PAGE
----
Being a slave to the baby monitor is not the way to embrace or embark on parenthood. Don’t get us wrong, babies are cute and small and they make our hearts clench with the enormity of the importance of the little life just created. Once your new born baby has arrived you are then in a situation – if you are extremely unlucky – of being woken every 2-4 hours a night for an absolute minimum of six months. You are busy being focused on what’s best for your baby and sleepless nights seem a small price to pay for that focus. By week six however, getting up every two hours to nurse the baby gets really old, really fast. The trouble is if you’re breastfeeding you could be trying to establish a feed supply and that is a hindrance to your beauty sleep. You could be very lucky and have a baby who sleeps right through the night save for a feed or two but for the normal baby, that doesn’t happen. Only in fairy tales does that happen!
Many babies get their days and nights mixed up, napping for long periods in the afternoon and waking up to play at bedtime. Sleep training is all about getting your little one to sleep and there are companies out there like hatacademy.co.uk that offer actual sleep training courses. What I will say though, is that you can read every book and take every course out there, but that doesn’t mean there is a magic cure. Our babies are born without instruction manuals and rule books and what works for one baby will not work at all for another baby.
There is a reason there is a magic time of six months of age. This is that a baby is actually supposed to wake up. Their stomachs are tiny for a start so regular feeding is the only way they will grow; they don’t stay full for as long as an adult does. When babies are born they have emerged from a warm, dark safe place in a small space to a world that is loud, bright, cold and absolutely huge. That is scary! It’s like being stuck inside with a broken leg for weeks and being allowed outside; you’re disoriented and may feel overwhelmed and seeing as babies can only communicate by crying, that is exactly what they do. All they want is to be held those first few months and the development that they go through during those months is huge.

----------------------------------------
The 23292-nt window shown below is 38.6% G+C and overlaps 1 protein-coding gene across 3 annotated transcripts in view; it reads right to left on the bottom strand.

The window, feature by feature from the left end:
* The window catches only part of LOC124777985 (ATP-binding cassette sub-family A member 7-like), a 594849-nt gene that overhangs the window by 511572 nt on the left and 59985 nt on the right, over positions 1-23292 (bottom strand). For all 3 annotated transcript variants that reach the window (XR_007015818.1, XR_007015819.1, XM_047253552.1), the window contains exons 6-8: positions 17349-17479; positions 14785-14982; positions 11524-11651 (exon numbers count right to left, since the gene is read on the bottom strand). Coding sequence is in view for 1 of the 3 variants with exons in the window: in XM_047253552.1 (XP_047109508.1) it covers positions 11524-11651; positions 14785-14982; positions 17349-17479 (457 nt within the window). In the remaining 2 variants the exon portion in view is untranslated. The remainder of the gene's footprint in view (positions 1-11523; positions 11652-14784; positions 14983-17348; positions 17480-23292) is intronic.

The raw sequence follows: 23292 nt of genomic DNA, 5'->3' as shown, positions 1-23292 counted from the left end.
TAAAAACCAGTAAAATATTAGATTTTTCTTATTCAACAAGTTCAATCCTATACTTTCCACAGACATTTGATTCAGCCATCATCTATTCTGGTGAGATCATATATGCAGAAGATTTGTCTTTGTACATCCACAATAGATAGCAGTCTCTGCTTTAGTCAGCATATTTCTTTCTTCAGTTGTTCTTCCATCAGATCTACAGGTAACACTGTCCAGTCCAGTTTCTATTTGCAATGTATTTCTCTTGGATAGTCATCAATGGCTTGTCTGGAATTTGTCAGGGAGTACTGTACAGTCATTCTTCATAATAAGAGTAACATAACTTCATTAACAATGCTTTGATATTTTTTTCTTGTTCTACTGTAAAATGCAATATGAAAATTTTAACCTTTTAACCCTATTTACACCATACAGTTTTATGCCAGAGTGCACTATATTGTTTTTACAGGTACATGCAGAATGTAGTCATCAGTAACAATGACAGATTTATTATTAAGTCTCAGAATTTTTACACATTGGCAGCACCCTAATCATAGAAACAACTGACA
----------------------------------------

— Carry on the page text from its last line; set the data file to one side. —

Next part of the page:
There are three very common sleep training methods: cry it out, controlled crying and pick up and put down. Crying it out is the least recommended and it’s the practice of putting a warm, full, dry baby down on its back in its room while sleepy to go to sleep. Once in the cot, if they cry, they cry and you don’t go in to see to them. The downside to this is that they learn that no one will come when they cry, so they learn to stop crying. Controlled crying starts in a similar way, but you go into the room every minute for the first night and gently sooth the baby without picking it up and gradually increase the timings until they understand sleeping without you is ok. The last is a combination of the two but each time you see the baby you pick up and calm it down.